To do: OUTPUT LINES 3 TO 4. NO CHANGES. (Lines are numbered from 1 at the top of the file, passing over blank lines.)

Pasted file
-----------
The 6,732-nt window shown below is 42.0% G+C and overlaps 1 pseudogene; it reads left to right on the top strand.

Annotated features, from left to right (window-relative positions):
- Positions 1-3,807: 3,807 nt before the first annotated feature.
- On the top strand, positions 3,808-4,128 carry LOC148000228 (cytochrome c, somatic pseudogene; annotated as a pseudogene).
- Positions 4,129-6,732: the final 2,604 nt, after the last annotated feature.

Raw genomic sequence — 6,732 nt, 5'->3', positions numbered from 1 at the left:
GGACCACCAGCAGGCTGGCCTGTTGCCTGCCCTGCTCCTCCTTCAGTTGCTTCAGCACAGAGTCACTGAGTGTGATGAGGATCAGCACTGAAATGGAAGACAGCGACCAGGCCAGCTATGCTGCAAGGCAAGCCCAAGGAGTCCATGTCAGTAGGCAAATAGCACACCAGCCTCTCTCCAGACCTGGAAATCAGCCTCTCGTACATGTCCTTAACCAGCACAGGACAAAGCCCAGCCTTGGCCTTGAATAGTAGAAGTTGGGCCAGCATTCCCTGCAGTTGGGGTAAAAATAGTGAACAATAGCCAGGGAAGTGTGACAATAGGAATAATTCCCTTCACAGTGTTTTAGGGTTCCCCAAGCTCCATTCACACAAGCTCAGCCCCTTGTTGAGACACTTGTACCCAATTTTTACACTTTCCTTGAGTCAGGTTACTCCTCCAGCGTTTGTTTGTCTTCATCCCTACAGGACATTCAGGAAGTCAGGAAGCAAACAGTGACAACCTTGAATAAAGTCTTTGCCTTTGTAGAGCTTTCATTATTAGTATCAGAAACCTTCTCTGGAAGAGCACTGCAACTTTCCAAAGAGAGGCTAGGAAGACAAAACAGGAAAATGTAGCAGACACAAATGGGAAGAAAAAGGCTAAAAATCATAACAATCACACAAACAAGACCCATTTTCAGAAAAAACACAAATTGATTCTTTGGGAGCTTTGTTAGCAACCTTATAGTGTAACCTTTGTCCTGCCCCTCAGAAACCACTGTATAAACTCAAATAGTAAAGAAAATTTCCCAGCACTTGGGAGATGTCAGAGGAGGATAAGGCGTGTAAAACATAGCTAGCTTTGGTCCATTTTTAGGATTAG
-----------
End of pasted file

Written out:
- Positions 1-3,807: 3,807 nt before the first annotated feature.
- On the top strand, positions 3,808-4,128 carry LOC148000228 (cytochrome c, somatic pseudogene; annotated as a pseudogene).